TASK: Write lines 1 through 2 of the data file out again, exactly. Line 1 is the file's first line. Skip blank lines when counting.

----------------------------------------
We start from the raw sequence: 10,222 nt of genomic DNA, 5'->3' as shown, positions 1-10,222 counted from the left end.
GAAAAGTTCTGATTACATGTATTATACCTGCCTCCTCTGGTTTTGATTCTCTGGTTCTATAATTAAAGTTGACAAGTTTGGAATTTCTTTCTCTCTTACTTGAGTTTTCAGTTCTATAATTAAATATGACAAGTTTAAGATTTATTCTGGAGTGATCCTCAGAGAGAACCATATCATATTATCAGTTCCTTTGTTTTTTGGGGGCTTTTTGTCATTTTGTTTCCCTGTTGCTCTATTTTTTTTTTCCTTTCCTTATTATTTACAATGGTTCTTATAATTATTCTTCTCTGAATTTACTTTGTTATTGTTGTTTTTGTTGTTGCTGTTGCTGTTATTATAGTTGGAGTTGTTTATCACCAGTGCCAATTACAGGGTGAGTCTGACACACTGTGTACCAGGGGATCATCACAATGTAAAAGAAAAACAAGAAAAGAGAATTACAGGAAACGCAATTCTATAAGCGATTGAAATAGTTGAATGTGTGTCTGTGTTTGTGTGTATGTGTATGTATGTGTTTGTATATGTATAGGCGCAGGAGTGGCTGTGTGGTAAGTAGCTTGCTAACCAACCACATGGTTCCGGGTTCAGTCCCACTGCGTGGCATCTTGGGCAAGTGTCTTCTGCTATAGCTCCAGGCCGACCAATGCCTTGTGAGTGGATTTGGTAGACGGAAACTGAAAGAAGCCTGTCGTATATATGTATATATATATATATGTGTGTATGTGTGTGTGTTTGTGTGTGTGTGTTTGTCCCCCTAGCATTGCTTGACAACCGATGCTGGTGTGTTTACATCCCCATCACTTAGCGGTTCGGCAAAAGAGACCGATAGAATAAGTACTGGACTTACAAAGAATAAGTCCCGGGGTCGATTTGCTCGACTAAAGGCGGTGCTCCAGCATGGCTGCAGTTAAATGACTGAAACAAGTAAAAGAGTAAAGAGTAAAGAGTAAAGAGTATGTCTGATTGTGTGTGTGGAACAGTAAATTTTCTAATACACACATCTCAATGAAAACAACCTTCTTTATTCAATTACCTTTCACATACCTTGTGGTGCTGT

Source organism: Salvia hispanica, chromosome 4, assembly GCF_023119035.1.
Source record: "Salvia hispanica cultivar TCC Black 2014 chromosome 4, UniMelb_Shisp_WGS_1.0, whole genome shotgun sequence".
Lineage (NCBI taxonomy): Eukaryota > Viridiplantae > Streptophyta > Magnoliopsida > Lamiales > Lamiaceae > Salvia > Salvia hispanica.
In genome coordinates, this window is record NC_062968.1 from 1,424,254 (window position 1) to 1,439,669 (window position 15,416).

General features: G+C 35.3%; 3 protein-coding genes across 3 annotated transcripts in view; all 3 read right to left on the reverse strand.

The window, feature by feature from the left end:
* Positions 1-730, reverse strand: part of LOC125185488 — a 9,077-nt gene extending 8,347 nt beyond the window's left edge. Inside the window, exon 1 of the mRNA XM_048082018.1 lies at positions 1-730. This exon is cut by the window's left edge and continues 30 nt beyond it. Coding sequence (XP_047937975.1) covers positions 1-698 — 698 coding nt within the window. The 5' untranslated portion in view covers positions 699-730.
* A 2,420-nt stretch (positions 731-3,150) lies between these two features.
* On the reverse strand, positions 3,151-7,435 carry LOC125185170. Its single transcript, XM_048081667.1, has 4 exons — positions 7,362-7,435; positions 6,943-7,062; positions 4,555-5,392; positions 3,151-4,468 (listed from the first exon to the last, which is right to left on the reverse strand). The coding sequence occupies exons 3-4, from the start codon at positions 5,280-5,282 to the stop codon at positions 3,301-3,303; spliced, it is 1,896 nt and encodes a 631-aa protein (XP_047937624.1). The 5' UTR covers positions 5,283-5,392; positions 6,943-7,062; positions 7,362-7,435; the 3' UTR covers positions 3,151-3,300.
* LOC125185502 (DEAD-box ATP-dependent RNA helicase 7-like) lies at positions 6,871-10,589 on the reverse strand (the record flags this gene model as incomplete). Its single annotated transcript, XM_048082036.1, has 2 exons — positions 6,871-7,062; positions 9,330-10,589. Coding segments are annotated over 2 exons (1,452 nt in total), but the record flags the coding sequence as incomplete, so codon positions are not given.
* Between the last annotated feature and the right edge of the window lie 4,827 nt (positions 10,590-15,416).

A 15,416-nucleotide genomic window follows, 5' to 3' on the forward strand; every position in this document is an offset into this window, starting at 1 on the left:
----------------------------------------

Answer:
We start from the raw sequence: 10,222 nt of genomic DNA, 5'->3' as shown, positions 1-10,222 counted from the left end.
GAAAAGTTCTGATTACATGTATTATACCTGCCTCCTCTGGTTTTGATTCTCTGGTTCTATAATTAAAGTTGACAAGTTTGGAATTTCTTTCTCTCTTACTTGAGTTTTCAGTTCTATAATTAAATATGACAAGTTTAAGATTTATTCTGGAGTGATCCTCAGAGAGAACCATATCATATTATCAGTTCCTTTGTTTTTTGGGGGCTTTTTGTCATTTTGTTTCCCTGTTGCTCTATTTTTTTTTTCCTTTCCTTATTATTTACAATGGTTCTTATAATTATTCTTCTCTGAATTTACTTTGTTATTGTTGTTTTTGTTGTTGCTGTTGCTGTTATTATAGTTGGAGTTGTTTATCACCAGTGCCAATTACAGGGTGAGTCTGACACACTGTGTACCAGGGGATCATCACAATGTAAAAGAAAAACAAGAAAAGAGAATTACAGGAAACGCAATTCTATAAGCGATTGAAATAGTTGAATGTGTGTCTGTGTTTGTGTGTATGTGTATGTATGTGTTTGTATATGTATAGGCGCAGGAGTGGCTGTGTGGTAAGTAGCTTGCTAACCAACCACATGGTTCCGGGTTCAGTCCCACTGCGTGGCATCTTGGGCAAGTGTCTTCTGCTATAGCTCCAGGCCGACCAATGCCTTGTGAGTGGATTTGGTAGACGGAAACTGAAAGAAGCCTGTCGTATATATGTATATATATATATATGTGTGTATGTGTGTGTGTTTGTGTGTGTGTGTTTGTCCCCCTAGCATTGCTTGACAACCGATGCTGGTGTGTTTACATCCCCATCACTTAGCGGTTCGGCAAAAGAGACCGATAGAATAAGTACTGGACTTACAAAGAATAAGTCCCGGGGTCGATTTGCTCGACTAAAGGCGGTGCTCCAGCATGGCTGCAGTTAAATGACTGAAACAAGTAAAAGAGTAAAGAGTAAAGAGTAAAGAGTATGTCTGATTGTGTGTGTGGAACAGTAAATTTTCTAATACACACATCTCAATGAAAACAACCTTCTTTATTCAATTACCTTTCACATACCTTGTGGTGCTGT